There are several questions that arise from a consideration of how various mechanisms for maintaining a belief in a just world relate to one another over time. We mentioned in the Important Developments section that researchers have begun to examine the potential co-occurrence of responses presumably motivated by the need to believe in a just world. A related point, which was raised by Lerner and Miller (1978) but has received no direct investigation, is the order of responses to victims. Lerner (1980) mentioned that the initial reaction to innocent suffering may be empathy or a negative emotional response, followed by actual restoration, avoidance, or cognitive restoration, depending on situational constraints. Another suggestion is that exposure to innocent victims first arouses (as well as negative emotional reactions) more primitive, automatic, and defensive strategies, after which, given cues for more deliberate processing, more thoughtful responses may occur (see also Lerner, 2003). Theory and methodology in other areas of research that address a similar sequence (e.g., Devine, 1989; Gilbert, Pelham, & Krull, 1988; Haidt, 2001; Skitka, Mullen, Griffin, Hutchinson, & Chamberlin, 2002) can help guide research on this issue. A further challenge for researchers will be to investigate how relatively reactive mechanisms for dealing with threats to the need to believe in a just world might transform over time into more generalized belief systems. Certain coping mechanisms may begin as defensive responses to the presence of or potential for injustice that are called upon only when needed. However, with consistent use, these strategies may eventually form a more stable belief system that has a life of its own, such that it is no longer fueled by the need to believe in a just world. Thus, for example, responding to specific injustices by defensively placing responsibility for the outcomes with the victim (or beneficiary) may lead eventually to a more general cognitive bias toward assuming that most outcomes are the result of peoples own actions or character (see Furnham & Procter, 1989; Lerner, 1978). Alternatively, responding to specific injustices by providing help or compensation to victims may lead an individual to organize his or her life more generally around helping others (see Bierhoff, 2002; Bierhoff, Klein, & Kramp, 1991), regardless of the presence of elements of injustice (such as a victims lack of responsibility for his or her negative situation; see Skitka, 1999; Skitka & Tetlock, 1992). An even broader, but related, topic for further study is the developmental path from the childs belief in a just world to the adult version of this belief. According to just-world theory (e.g., Lerner, 1977, 1980), the adult belief in a just world is more implicit and may embody the protective mechanisms of a belief in ultimate justice and a multiple worldview. As we previously mentioned, only the first of these beliefs has been investigated, or even received much discussion, in either the pre- or the post-1980 literature. Exactly how a belief in a just world is transformed through adolescence (and possibly through adulthood) needs to be more clearly specified in formulations of just-world theory. In summary, several challenges for future research are raised by a consideration of the interplay and transformation of just-world preservation strategies over time. Addressing these temporal issues would help refine certain aspects of just-world theory (e.g., its developmental propositions). In addition, strong evidence that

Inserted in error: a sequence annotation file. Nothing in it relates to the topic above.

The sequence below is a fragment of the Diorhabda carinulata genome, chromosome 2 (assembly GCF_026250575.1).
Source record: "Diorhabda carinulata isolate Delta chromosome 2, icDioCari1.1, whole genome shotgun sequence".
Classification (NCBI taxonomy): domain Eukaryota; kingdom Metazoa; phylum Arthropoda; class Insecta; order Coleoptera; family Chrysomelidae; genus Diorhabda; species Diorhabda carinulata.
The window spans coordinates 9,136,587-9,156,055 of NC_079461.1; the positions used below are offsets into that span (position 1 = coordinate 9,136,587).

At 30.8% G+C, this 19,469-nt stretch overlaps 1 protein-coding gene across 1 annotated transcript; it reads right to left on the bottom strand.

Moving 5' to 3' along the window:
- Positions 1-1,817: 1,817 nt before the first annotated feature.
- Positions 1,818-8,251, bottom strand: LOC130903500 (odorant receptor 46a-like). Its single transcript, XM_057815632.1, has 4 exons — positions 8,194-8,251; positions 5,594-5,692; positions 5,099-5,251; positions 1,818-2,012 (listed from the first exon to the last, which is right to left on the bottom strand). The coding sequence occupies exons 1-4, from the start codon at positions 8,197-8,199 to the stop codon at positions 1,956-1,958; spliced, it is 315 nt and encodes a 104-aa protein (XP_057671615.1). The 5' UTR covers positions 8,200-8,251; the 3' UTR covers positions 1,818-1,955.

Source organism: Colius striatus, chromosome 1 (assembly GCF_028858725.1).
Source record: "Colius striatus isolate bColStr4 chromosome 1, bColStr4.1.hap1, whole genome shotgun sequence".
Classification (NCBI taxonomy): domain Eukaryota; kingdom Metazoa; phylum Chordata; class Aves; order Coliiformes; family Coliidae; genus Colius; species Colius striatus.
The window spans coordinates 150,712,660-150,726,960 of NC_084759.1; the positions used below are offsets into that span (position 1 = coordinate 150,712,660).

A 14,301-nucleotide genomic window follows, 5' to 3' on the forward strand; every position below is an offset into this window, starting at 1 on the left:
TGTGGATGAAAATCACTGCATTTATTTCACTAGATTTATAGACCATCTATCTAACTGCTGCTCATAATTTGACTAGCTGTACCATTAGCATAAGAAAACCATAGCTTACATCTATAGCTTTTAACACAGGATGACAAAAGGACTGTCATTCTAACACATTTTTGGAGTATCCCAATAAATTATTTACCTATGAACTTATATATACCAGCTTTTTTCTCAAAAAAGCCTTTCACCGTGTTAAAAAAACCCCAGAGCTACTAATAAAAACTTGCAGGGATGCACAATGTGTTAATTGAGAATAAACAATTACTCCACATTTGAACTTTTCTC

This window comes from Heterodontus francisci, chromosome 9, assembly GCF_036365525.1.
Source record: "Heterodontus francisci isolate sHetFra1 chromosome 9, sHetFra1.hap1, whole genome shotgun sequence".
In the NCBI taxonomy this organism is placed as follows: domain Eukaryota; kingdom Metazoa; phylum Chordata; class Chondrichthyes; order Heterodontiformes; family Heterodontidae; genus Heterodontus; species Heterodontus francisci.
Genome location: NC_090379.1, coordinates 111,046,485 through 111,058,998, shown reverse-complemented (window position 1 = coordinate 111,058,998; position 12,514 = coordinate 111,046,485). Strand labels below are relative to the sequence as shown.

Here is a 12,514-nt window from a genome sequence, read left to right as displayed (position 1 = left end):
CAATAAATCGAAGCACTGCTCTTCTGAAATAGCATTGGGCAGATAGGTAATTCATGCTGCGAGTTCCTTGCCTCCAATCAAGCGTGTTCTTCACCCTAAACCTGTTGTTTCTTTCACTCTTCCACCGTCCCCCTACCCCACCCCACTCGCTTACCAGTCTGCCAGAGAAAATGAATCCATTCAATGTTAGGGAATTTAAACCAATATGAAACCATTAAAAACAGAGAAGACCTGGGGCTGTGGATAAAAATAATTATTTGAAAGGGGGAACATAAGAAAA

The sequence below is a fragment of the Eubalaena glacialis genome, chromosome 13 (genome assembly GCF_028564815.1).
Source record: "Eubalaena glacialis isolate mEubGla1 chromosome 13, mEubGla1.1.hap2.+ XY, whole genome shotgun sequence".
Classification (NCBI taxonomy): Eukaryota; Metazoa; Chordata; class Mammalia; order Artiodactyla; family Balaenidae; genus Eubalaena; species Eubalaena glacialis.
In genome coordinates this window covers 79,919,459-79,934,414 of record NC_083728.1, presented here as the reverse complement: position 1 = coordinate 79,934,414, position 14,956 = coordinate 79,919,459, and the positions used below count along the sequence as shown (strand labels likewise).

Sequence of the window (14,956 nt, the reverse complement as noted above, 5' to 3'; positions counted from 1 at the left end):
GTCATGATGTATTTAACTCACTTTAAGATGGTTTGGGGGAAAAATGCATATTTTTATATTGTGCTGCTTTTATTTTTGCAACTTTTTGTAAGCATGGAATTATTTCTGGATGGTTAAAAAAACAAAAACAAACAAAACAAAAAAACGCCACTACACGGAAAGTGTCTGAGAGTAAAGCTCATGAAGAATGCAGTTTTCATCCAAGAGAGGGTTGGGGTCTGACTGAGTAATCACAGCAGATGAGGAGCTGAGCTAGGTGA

particular worldviews result from a basic need to believe in a just world would help raise the theory from its present association primarily with an individual-difference variable or with the phenomenon of victim blame/derogation to what it was meant to bea much broader theory about how people ultimately orient their lives. The notion that there are broad worldviews that may develop from a fundamental need to believe in a just world has implications for the individual-difference scales that we described in the Problems With the Post-1980 Experimental Research section. In the following subsection, we revisit these scales.